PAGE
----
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Congress reports: Highlights ESH 2013

Congress reports: Highlights ESH 2013
  • Cardiometabolic
  • Hypertension

Resource type

Article

The 23rd meeting on hypertension & cardiovascular protection, organized by the European Society of Hypertension (ESH), was held in Milan on 14-17 June, 2013. There were international participants as well as European and many important issues were discussed concerning hypertension and related cardiovascular diseases. The meeting also released to the scientific community the new ESH/ESC guidelines for the management of hypertension, available online. Below  is a summary of the most significant topics presented during the scientific sessions.

A major topic topic of relevance during the meeting was the new technological solutions for the management of resistant hypertension. In particular, results from preliminary studies were presented on the use of two novel interventional approaches, the renal denervation and the baroreflex stimulators. The former acts mainly by reducing the sympathetic overactivity present in such cases with significant reduction of blood pressure (up to 30%) and improved quality of life due to the reduction of antihypertensive agents. Baroflex stimulators are implantable vagal stimulators, to be placed close to the carotid bulb, releasing a periodical impulse able to significantly decrease blood pressure and heart rate. Although for both techniques confirmatory studies have to be performed, they appear quite easy to perform, with few side effects and relatively inexpensive.

Another key issue  regarding hypertension is  that of controlling blood pressure at night. In many cases of uncontrolled hypertension the reason is nocturnal hypertension, an important cardiovascular prognostic factor requiring diagnosis by overnight blood pressure recording using different techniques, some under validation (e.g. pulse transit time). Polysonnography should be also used  to better find subjects at high risk and implement appropriate therapeutic drugs and strategies. Obstructive sleep apneas are a major determinant for nocturnal blood pressure peaks and, together with the associated hypoxia, are responsible for cardiovascular events such as cardiac or cerebral ischemia or arrhythmias. Impairment of cognitive function, metabolic and endocrine disturbances are also present.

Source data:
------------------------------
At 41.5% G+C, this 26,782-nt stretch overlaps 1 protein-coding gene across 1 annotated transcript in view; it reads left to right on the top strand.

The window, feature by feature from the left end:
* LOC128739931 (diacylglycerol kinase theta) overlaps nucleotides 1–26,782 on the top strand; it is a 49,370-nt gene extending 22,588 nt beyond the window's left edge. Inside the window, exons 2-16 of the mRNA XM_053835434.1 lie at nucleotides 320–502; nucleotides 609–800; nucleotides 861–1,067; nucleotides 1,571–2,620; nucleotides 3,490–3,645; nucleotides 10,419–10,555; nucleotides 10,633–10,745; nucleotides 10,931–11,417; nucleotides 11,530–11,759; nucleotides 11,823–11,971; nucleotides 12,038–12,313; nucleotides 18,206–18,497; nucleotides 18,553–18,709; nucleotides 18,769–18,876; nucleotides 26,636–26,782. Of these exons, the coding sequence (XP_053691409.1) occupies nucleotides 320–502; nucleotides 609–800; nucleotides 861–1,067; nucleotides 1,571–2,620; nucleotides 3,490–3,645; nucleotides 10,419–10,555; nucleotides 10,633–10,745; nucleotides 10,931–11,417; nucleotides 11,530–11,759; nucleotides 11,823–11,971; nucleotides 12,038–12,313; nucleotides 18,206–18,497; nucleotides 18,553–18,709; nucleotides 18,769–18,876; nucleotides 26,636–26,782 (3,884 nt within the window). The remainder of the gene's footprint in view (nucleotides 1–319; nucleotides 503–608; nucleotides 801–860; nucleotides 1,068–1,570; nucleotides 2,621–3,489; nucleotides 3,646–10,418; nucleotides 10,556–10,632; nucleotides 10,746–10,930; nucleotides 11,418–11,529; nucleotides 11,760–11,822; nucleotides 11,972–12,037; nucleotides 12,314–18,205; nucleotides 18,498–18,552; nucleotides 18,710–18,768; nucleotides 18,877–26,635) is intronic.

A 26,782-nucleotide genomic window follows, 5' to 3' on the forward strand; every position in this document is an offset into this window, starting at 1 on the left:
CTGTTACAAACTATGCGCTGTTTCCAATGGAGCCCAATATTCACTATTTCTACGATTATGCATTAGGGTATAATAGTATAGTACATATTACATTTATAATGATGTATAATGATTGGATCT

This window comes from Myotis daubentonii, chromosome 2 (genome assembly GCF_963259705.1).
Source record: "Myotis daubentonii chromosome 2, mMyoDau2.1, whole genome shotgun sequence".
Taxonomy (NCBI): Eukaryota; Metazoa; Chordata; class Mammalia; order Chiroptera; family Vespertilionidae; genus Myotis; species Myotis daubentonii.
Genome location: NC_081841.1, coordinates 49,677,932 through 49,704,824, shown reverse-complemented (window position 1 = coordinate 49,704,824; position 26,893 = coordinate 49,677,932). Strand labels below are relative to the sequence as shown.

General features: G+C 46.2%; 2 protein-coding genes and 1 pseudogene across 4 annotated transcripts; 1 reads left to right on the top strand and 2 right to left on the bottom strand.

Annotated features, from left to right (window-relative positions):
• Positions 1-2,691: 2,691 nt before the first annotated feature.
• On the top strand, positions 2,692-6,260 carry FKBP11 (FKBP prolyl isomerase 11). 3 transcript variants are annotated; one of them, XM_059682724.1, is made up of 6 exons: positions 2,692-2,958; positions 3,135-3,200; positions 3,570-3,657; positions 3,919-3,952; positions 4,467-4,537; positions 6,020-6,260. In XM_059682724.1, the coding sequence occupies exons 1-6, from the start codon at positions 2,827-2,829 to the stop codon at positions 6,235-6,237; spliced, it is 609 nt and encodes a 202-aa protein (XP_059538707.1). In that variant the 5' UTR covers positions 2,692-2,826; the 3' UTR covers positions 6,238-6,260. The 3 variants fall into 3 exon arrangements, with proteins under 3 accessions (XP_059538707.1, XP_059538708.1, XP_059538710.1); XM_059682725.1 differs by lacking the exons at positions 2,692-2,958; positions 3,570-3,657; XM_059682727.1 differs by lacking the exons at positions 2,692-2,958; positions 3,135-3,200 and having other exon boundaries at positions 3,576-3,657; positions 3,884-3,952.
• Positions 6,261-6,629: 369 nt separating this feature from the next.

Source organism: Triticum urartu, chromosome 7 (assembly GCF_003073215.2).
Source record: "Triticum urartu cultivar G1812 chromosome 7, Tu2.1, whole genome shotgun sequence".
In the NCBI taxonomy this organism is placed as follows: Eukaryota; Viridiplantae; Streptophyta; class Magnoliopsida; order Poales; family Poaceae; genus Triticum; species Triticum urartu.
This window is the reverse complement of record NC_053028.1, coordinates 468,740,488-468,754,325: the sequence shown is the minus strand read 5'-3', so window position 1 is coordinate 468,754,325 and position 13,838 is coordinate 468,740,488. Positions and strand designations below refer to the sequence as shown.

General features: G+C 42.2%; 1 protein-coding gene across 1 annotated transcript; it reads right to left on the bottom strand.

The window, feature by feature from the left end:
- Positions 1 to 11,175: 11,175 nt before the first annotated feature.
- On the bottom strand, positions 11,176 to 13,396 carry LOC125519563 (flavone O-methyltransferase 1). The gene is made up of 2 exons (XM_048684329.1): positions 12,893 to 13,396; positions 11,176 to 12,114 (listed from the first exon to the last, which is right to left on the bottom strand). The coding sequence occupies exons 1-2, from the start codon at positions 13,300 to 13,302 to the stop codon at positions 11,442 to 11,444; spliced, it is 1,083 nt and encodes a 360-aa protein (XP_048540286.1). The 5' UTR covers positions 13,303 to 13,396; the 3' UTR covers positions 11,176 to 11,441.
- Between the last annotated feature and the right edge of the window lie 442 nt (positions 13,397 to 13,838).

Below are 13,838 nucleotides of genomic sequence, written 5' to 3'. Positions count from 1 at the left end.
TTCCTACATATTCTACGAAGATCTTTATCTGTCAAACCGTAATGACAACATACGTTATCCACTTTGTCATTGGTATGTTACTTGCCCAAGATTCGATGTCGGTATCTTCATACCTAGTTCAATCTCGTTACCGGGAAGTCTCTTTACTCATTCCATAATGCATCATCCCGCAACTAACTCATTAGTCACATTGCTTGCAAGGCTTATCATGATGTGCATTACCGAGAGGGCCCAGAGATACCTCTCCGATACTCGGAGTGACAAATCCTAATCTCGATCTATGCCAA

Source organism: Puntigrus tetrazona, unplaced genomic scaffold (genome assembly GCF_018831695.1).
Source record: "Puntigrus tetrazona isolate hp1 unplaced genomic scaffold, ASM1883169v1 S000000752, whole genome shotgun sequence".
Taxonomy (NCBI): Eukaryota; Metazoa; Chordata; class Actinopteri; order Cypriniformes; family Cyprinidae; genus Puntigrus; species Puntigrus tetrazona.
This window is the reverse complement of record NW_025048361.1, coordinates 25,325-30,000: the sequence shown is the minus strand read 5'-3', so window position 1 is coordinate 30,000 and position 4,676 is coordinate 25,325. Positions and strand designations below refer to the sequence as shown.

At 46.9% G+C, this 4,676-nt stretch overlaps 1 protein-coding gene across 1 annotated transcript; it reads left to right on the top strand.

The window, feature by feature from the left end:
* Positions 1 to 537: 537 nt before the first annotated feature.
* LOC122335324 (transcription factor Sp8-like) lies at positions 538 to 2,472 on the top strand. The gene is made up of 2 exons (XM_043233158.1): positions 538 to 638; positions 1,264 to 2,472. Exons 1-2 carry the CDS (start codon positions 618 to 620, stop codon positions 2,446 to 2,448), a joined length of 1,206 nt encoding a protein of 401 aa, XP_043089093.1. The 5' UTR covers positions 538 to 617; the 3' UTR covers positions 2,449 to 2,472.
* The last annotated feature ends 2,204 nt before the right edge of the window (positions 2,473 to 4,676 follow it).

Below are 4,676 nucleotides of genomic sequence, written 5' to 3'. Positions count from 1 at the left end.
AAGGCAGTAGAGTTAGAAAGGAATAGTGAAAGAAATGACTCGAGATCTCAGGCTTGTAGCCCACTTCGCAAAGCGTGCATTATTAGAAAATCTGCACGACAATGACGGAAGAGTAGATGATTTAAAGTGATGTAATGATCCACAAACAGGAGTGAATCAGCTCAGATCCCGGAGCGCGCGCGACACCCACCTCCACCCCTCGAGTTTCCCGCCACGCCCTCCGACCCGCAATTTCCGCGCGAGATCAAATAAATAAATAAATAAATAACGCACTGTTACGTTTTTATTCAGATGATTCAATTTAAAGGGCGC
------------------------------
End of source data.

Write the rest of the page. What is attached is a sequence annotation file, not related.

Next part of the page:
Heart rate in hypertension and cardiovascular diseases was another important issue discussed during the meeting’s sessions. Heart rate is a marker of sympathetic activity and predicts cardiovascular risk and events, especially at night , arrhythmias and related mortality (over 80 bpm at rest). Tachycardia can cause mechanical damage to peripheral organs, with reduction of blood flow and of capillary density, due to hypertension, increased arterial stiffness and resistance; it is also correlated to metabolic diseases, e.g. type 2 diabetes and insulin resistance. The new generation of beta-blockers can reduce such overdrive and limit its consequences without metabolic or respiratory side effects and with minimal effects on sexual function.

Another key topic  was that of arrhythmias in hypertension that in turn represent  a major risk for subsequent cardiovascular events, i.e. strokes. Hypertension with left ventricular hypertrophy and dilatation and associated sympathetic overdrive predispose frequently to the onset of atrial fibrillation, the most frequent type. Other factors favouring its occurrence are cardiac ischemic conditions, conduction-repolarization disorders, hypokalemia from antihypertensive drugs and hypoxic obstructive sleep apneas. Beta-blockers and blockers of the renin-angiotensin system together with antiarrhythmic drugs are used to manage  these cases together with the use of aspirin and oral anticoagulants to prevent thromboembolism.

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